Anonymous
Anonymous asked in Cars & TransportationMaintenance & Repairs · 1 decade ago

Problem with Nissan Micra battery drain?

Hello! I am having trouble with my Nissan Micra 2003... I have never used Yahoo answers before so I'll try to put in a much detail as possible!!

I have had my car for about 6 months and until recently was using ever single day. I have just got a new job which means I only need to use it about once a week and it seems that something is draining the battery. The battery is relatively new (few months old) after last time it was left standing so I was surprised when this happened again. It will jump start fine and being left for the odd few days. Last time that its happened it had been standing for a week or a bit more.

I have tried testing the drain on the battery with an amp meter and when we put out the fuse for the immobiliser the drain is much better. The immobiliser seems to be draining the battery. I have heard that this is quite a common problem with Micras but I'm not sure what the actual fault is and how this can be fixed? I was hoping someone would know a quick fix? Any advice would be lovely!!

Thank you!

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  • 1 decade ago
    Favorite Answer

    Sounds like a faulty connection in the electric system, possibly something is constantly switched on i.e. radio lights etc, and so is draining the battery in which case youll need a new motherboard.

    try a new battery in it first though, the battery might be faulty, and that will cost you much less.

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  • Anonymous
    1 decade ago

    This is a fairly common fault with most modern cars nowadays. My 40 year old car with no fancy electrics will easily take being left for a month and still fire up first try, yet my modern car with alarm, led clock, cd/radio etc needs jump started after 4 or 5 days of inactivity, maybe 2 weeks if I don't set the alarm, and lock it manually without the plipper.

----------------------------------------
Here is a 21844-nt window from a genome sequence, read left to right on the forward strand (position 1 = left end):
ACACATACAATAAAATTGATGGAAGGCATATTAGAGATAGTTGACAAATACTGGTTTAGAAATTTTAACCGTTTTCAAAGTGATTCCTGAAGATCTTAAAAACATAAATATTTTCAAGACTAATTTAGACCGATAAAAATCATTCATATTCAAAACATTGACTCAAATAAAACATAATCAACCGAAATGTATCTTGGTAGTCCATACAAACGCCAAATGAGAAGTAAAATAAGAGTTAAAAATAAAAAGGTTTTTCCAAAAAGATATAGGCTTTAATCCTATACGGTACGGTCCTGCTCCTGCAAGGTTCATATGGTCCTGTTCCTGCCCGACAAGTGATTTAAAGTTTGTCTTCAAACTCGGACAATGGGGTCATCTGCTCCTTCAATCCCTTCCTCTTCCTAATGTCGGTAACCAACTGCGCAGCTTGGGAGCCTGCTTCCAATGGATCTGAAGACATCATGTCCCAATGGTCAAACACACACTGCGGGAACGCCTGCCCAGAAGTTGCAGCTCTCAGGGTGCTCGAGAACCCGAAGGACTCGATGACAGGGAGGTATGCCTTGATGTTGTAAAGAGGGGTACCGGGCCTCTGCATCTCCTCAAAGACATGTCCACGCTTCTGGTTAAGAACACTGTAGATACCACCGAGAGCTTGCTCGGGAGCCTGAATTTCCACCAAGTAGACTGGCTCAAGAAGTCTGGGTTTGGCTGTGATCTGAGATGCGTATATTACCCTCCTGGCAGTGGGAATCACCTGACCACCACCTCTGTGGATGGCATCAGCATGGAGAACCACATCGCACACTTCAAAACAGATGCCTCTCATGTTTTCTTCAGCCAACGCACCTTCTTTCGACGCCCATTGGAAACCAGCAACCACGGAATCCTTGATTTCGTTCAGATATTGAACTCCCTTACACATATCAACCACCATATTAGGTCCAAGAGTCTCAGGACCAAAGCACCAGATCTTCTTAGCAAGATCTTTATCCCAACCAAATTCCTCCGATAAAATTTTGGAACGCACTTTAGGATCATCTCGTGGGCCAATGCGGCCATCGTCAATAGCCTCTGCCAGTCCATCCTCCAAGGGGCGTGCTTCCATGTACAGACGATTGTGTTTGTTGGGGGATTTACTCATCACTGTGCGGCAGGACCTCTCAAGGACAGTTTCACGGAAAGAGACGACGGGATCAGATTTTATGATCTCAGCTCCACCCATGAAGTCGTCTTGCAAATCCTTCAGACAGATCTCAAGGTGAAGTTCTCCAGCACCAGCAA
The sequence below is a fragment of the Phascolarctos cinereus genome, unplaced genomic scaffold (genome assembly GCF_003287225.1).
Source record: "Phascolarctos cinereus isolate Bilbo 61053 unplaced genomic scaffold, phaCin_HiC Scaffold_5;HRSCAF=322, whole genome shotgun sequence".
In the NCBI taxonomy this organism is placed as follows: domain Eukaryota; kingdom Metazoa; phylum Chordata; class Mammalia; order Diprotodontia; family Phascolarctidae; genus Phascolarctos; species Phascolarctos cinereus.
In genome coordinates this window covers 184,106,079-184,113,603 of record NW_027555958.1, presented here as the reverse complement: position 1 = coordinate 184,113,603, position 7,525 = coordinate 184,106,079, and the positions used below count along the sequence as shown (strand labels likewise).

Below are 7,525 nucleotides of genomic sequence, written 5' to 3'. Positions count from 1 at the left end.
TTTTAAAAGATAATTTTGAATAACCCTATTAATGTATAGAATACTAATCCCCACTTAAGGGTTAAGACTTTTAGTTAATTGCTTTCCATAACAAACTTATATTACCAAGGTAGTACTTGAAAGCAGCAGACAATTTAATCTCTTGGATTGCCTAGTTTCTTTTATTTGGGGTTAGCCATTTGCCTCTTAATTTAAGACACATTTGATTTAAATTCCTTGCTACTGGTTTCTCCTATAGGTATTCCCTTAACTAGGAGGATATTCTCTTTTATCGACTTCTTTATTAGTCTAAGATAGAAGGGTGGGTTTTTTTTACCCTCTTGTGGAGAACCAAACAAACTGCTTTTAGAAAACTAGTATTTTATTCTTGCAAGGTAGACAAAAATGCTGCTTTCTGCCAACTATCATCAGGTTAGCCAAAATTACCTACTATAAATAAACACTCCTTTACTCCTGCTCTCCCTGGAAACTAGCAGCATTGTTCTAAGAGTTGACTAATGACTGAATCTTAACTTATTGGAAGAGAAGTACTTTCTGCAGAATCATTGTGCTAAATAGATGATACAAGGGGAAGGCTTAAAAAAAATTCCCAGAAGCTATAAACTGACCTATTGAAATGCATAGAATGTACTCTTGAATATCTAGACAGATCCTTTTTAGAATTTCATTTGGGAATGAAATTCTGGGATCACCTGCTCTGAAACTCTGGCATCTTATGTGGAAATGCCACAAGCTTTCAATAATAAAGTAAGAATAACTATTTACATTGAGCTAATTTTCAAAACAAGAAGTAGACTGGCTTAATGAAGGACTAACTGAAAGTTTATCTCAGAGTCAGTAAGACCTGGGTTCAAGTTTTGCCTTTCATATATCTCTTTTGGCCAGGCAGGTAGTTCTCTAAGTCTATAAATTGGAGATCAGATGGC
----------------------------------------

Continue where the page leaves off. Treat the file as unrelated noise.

Short of disabling the immobiliser or taking it for a run once a week, there's not much you can do.

    You can get little solar trickle chargers that put a slight charge into the battery via the cigarette lighter socket, but I've never used one so I don't know if they're any good.

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  • Mark B
    Lv 5
    1 decade ago

    It most likely is the battery isn't getting enough charge on the time the car is out Modern cars use a lot of power even when sitting on the driveway. Add that to the fact most of us drive with the radio on, the blowers at full speed and in many cases air con on too. The only fix in my mind is to use the car more and give it a good run at the weekends. This will also help keep all the mechanical parts from seizing up.

    Source(s): Mechanic.
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  • Anonymous
    1 decade ago

    New batteries can be faulty. Are you certain it is new? If so it is under guarantee for at least 12 months and the supplier should be able to test it for you and replace if necessary. If it doesn't take and hold a charge properly it will self discharge what little is in it. Also make sure your alternator is putting out a full charge. You can check this easily by switching on the headlamps whilst facing a wall/fence at night. Rev the engine up and down from tick over. The headlamps should brighten as you rev. If not and they stay the same intensity, the alternator is not charging properly.

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  • I fink
    Lv 5
    1 decade ago

    Disconnect the battery next time you leave it,and if it won`t start the engine when you reconnect it,you`ll know it`s the battery.

    You could start the engine every other day to keep it charged.

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